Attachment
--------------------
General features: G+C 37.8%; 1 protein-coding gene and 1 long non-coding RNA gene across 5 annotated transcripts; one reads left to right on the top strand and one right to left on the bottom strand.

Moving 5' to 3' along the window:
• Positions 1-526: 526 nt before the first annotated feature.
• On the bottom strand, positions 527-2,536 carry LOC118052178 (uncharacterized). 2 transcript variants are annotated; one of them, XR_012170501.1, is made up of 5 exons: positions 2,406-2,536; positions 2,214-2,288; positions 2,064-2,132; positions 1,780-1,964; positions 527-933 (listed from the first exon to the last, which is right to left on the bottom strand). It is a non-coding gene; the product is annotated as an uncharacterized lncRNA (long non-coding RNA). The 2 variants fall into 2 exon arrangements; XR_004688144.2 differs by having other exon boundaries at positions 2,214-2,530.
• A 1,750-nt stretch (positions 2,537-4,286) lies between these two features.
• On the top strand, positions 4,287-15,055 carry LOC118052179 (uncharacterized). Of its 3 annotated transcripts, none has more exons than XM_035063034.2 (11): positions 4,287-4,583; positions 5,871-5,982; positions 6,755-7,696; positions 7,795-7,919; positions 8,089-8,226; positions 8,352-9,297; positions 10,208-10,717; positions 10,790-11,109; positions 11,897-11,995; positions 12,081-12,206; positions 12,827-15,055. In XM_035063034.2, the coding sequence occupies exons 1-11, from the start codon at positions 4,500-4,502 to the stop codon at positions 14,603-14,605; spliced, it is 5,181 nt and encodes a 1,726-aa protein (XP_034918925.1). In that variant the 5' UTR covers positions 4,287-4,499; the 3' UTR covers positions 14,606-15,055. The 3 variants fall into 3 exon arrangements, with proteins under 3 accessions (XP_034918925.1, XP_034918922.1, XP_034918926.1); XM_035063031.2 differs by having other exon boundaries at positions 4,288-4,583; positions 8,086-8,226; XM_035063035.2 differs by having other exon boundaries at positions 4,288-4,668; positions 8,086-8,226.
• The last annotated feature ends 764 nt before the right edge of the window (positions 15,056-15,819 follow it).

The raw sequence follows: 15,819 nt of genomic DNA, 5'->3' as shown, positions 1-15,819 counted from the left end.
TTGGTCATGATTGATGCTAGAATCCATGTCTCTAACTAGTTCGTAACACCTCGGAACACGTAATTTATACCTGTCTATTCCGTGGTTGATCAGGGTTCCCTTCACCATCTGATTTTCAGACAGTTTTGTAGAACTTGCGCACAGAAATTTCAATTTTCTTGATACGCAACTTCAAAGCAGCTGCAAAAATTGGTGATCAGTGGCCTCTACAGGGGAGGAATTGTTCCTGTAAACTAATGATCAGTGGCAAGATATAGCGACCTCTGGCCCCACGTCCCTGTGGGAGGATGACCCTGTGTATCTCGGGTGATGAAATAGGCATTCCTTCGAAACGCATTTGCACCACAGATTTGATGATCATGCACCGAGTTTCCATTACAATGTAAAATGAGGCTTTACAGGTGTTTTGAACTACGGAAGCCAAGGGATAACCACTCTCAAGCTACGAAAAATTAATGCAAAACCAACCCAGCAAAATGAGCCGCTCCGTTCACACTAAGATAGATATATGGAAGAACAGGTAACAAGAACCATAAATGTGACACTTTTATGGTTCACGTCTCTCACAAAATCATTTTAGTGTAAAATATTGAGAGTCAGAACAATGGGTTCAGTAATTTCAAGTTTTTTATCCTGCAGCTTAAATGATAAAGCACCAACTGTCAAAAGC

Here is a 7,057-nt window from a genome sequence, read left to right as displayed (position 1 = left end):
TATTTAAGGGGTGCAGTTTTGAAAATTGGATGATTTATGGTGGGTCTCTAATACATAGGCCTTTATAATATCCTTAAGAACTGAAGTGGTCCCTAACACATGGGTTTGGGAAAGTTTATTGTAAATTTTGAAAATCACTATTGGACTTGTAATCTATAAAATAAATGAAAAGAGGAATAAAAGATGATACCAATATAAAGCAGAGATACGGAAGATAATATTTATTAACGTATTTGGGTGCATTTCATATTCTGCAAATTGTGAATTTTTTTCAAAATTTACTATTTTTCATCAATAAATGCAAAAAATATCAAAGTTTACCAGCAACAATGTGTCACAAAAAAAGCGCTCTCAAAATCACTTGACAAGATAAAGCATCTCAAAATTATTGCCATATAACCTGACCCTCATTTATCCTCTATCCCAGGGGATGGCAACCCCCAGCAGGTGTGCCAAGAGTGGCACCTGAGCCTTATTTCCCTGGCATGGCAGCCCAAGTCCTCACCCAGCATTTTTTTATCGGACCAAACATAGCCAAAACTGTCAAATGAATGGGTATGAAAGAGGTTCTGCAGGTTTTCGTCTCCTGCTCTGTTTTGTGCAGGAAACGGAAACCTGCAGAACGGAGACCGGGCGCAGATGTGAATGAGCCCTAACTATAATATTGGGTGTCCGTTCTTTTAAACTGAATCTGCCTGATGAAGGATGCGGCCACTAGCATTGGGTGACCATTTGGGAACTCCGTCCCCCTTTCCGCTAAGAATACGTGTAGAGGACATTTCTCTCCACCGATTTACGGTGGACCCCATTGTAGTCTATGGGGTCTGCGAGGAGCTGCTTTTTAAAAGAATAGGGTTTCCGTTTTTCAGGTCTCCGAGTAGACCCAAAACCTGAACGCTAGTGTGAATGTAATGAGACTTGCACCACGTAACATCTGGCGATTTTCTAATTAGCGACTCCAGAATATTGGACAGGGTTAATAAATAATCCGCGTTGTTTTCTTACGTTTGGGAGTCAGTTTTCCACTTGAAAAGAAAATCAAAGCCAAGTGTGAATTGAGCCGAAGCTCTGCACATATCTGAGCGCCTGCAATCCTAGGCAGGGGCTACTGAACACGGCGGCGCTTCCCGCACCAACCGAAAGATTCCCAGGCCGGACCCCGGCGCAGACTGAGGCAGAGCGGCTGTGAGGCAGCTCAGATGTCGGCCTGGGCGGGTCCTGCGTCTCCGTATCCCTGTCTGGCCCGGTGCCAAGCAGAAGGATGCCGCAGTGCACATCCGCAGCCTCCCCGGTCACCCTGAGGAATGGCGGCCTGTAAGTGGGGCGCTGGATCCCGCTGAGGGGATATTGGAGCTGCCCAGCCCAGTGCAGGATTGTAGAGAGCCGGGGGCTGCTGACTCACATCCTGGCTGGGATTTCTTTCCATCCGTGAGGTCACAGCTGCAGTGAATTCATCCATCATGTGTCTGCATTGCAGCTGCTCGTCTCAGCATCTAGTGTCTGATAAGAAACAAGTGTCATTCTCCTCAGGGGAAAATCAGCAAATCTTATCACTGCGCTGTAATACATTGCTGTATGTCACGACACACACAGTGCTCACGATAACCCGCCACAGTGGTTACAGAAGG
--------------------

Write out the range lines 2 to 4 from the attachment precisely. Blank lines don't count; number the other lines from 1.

Moving 5' to 3' along the window:
• Positions 1-526: 526 nt before the first annotated feature.
• On the bottom strand, positions 527-2,536 carry LOC118052178 (uncharacterized). 2 transcript variants are annotated; one of them, XR_012170501.1, is made up of 5 exons: positions 2,406-2,536; positions 2,214-2,288; positions 2,064-2,132; positions 1,780-1,964; positions 527-933 (listed from the first exon to the last, which is right to left on the bottom strand). It is a non-coding gene; the product is annotated as an uncharacterized lncRNA (long non-coding RNA). The 2 variants fall into 2 exon arrangements; XR_004688144.2 differs by having other exon boundaries at positions 2,214-2,530.